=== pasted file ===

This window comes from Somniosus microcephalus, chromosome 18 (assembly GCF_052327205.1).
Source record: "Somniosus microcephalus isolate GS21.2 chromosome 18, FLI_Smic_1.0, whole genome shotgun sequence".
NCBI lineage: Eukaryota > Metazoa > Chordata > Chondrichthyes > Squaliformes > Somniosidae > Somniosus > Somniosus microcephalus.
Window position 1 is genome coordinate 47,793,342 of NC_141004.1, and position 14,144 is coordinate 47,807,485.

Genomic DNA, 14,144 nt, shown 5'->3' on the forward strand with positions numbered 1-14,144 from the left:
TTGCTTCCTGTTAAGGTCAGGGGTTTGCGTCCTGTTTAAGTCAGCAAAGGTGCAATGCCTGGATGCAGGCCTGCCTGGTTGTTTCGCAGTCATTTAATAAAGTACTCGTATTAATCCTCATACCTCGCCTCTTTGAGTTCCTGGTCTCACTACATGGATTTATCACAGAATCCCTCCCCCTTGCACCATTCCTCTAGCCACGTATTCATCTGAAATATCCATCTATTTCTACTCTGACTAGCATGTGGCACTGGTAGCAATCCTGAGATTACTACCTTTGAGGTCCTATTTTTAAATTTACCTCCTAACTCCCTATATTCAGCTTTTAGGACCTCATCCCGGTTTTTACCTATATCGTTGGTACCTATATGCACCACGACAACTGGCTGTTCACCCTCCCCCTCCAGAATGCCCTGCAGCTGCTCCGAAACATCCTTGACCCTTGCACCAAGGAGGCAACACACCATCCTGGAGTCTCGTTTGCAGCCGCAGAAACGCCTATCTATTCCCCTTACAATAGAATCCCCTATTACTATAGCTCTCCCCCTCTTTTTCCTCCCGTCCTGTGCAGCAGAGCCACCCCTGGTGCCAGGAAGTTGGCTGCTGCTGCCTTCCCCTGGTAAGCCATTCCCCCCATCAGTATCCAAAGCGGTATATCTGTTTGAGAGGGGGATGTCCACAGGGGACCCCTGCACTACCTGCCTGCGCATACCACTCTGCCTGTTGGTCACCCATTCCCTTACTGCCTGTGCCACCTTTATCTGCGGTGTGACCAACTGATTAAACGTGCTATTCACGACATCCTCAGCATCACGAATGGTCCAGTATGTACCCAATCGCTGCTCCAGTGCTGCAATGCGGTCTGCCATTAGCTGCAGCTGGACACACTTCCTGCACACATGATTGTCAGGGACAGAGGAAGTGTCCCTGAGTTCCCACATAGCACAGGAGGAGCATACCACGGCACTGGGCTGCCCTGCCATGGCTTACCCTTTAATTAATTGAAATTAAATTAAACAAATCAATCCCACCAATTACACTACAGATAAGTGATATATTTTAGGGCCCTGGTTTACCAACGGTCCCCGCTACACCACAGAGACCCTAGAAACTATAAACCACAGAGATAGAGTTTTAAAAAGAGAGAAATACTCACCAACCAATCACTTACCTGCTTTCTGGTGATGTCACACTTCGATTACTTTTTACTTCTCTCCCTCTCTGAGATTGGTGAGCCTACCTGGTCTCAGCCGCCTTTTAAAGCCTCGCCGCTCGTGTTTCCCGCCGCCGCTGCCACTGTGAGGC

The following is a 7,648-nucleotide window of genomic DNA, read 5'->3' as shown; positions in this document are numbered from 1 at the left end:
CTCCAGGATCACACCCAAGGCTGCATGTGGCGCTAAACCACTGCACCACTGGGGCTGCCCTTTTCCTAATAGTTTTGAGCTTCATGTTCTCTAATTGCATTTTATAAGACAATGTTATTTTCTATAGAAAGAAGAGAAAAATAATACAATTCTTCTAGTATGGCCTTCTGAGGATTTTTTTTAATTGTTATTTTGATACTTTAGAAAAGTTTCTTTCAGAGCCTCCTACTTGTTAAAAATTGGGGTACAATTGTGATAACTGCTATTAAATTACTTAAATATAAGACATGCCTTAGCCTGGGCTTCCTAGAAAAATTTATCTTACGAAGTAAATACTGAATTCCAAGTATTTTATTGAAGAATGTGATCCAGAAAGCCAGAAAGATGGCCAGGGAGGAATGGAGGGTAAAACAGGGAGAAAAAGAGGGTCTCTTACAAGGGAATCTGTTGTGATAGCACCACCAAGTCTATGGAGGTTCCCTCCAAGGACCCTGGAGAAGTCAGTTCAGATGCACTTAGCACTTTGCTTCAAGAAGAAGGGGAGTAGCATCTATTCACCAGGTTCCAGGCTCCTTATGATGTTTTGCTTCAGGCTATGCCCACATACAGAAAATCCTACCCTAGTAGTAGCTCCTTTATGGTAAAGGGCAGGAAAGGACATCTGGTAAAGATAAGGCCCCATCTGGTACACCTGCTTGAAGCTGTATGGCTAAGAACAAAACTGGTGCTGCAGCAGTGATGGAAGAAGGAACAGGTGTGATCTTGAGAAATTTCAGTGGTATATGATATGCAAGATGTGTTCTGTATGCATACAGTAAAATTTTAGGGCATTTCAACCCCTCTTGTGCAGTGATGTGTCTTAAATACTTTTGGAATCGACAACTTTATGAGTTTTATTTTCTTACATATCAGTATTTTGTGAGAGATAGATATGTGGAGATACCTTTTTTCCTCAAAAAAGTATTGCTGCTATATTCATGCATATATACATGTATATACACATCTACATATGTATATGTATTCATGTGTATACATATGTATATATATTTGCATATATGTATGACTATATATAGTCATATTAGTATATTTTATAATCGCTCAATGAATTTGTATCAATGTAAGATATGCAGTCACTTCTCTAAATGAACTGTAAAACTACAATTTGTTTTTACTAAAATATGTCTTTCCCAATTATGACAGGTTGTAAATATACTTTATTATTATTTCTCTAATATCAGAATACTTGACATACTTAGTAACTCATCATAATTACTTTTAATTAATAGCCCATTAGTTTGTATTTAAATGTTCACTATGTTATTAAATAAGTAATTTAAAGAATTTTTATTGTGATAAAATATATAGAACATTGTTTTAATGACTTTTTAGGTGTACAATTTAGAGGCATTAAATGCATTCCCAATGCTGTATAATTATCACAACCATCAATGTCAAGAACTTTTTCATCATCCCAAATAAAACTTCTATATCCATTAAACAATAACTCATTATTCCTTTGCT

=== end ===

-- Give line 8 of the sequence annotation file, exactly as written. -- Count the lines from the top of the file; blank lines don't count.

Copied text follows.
CTCCAGGATCACACCCAAGGCTGCATGTGGCGCTAAACCACTGCACCACTGGGGCTGCCCTTTTCCTAATAGTTTTGAGCTTCATGTTCTCTAATTGCATTTTATAAGACAATGTTATTTTCTATAGAAAGAAGAGAAAAATAATACAATTCTTCTAGTATGGCCTTCTGAGGATTTTTTTTAATTGTTATTTTGATACTTTAGAAAAGTTTCTTTCAGAGCCTCCTACTTGTTAAAAATTGGGGTACAATTGTGATAACTGCTATTAAATTACTTAAATATAAGACATGCCTTAGCCTGGGCTTCCTAGAAAAATTTATCTTACGAAGTAAATACTGAATTCCAAGTATTTTATTGAAGAATGTGATCCAGAAAGCCAGAAAGATGGCCAGGGAGGAATGGAGGGTAAAACAGGGAGAAAAAGAGGGTCTCTTACAAGGGAATCTGTTGTGATAGCACCACCAAGTCTATGGAGGTTCCCTCCAAGGACCCTGGAGAAGTCAGTTCAGATGCACTTAGCACTTTGCTTCAAGAAGAAGGGGAGTAGCATCTATTCACCAGGTTCCAGGCTCCTTATGATGTTTTGCTTCAGGCTATGCCCACATACAGAAAATCCTACCCTAGTAGTAGCTCCTTTATGGTAAAGGGCAGGAAAGGACATCTGGTAAAGATAAGGCCCCATCTGGTACACCTGCTTGAAGCTGTATGGCTAAGAACAAAACTGGTGCTGCAGCAGTGATGGAAGAAGGAACAGGTGTGATCTTGAGAAATTTCAGTGGTATATGATATGCAAGATGTGTTCTGTATGCATACAGTAAAATTTTAGGGCATTTCAACCCCTCTTGTGCAGTGATGTGTCTTAAATACTTTTGGAATCGACAACTTTATGAGTTTTATTTTCTTACATATCAGTATTTTGTGAGAGATAGATATGTGGAGATACCTTTTTTCCTCAAAAAAGTATTGCTGCTATATTCATGCATATATACATGTATATACACATCTACATATGTATATGTATTCATGTGTATACATATGTATATATATTTGCATATATGTATGACTATATATAGTCATATTAGTATATTTTATAATCGCTCAATGAATTTGTATCAATGTAAGATATGCAGTCACTTCTCTAAATGAACTGTAAAACTACAATTTGTTTTTACTAAAATATGTCTTTCCCAATTATGACAGGTTGTAAATATACTTTATTATTATTTCTCTAATATCAGAATACTTGACATACTTAGTAACTCATCATAATTACTTTTAATTAATAGCCCATTAGTTTGTATTTAAATGTTCACTATGTTATTAAATAAGTAATTTAAAGAATTTTTATTGTGATAAAATATATAGAACATTGTTTTAATGACTTTTTAGGTGTACAATTTAGAGGCATTAAATGCATTCCCAATGCTGTATAATTATCACAACCATCAATGTCAAGAACTTTTTCATCATCCCAAATAAAACTTCTATATCCATTAAACAATAACTCATTATTCCTTTGCT